DNA-binding proteins trigger various cellular functions and determine cellular fate. Before performing functions such as transcription, DNA repair, and DNA recombination, DNA-binding proteins need to search for and bind to their target sites in genomic DNA. Under evolutionary pressure, DNA-binding proteins have gained accurate and rapid target search and binding strategies that combine three-dimensional search in solution, one-dimensional sliding along DNA, hopping and jumping on DNA, and intersegmental transfer between two DNA molecules. These mechanisms can be achieved by the unique structural and dynamic properties of these proteins. Single-molecule fluorescence microscopy and molecular dynamics simulations have characterized the molecular actions of DNA-binding proteins in detail. Furthermore, these methodologies have begun to characterize liquid condensates induced by liquid-liquid phase separation, e.g., molecular principles of uptake and dynamics in droplets. This review discusses the molecular action of DNA-binding proteins on DNA and in liquid condensate based on the latest studies that mainly focused on the model protein p53.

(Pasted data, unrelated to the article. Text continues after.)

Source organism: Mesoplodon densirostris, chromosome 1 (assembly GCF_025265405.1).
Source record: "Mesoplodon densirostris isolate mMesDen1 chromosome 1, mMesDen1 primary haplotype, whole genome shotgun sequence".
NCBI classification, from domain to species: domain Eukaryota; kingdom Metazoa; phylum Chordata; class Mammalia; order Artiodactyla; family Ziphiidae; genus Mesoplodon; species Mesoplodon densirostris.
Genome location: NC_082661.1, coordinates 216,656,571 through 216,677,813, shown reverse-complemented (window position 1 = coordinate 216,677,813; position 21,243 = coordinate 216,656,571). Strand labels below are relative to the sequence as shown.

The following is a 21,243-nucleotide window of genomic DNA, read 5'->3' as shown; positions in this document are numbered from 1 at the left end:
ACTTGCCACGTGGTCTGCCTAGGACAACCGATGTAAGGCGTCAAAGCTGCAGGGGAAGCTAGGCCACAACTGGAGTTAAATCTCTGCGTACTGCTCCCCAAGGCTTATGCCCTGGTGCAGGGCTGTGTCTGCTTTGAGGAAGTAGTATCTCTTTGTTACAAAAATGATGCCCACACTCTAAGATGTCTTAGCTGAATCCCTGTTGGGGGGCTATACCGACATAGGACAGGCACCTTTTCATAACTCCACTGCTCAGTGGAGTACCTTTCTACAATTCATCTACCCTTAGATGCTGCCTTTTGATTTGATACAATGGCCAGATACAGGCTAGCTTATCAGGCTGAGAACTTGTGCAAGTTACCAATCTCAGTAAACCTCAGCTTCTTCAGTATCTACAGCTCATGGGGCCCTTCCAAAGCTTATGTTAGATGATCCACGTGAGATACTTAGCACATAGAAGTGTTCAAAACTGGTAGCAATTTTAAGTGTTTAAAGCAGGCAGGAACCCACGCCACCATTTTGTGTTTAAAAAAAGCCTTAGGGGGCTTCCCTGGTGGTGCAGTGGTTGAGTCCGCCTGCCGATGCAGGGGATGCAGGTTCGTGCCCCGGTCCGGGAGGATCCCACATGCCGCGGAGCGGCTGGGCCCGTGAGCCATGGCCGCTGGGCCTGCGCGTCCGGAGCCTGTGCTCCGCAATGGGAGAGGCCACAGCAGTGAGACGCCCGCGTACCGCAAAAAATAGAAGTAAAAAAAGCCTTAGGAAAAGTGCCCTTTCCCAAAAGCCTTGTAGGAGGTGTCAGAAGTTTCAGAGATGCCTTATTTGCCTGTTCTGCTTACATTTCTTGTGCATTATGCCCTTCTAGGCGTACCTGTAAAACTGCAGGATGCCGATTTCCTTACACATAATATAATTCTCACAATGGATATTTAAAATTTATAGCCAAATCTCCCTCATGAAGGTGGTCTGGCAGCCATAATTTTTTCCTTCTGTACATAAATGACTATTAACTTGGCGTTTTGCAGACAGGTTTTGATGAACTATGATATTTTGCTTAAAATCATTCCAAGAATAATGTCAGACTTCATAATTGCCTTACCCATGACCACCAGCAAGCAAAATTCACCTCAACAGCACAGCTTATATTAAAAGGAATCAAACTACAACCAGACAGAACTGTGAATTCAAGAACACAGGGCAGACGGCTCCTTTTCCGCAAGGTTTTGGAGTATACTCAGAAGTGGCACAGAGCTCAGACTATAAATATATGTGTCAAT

- intrinsically disordered protein
- liquid-liquid phase separation
- molecular dynamics
- target search
ASJC Scopus subject areas
- Biochemistry, Genetics and Molecular Biology (miscellaneous)
- Molecular Biology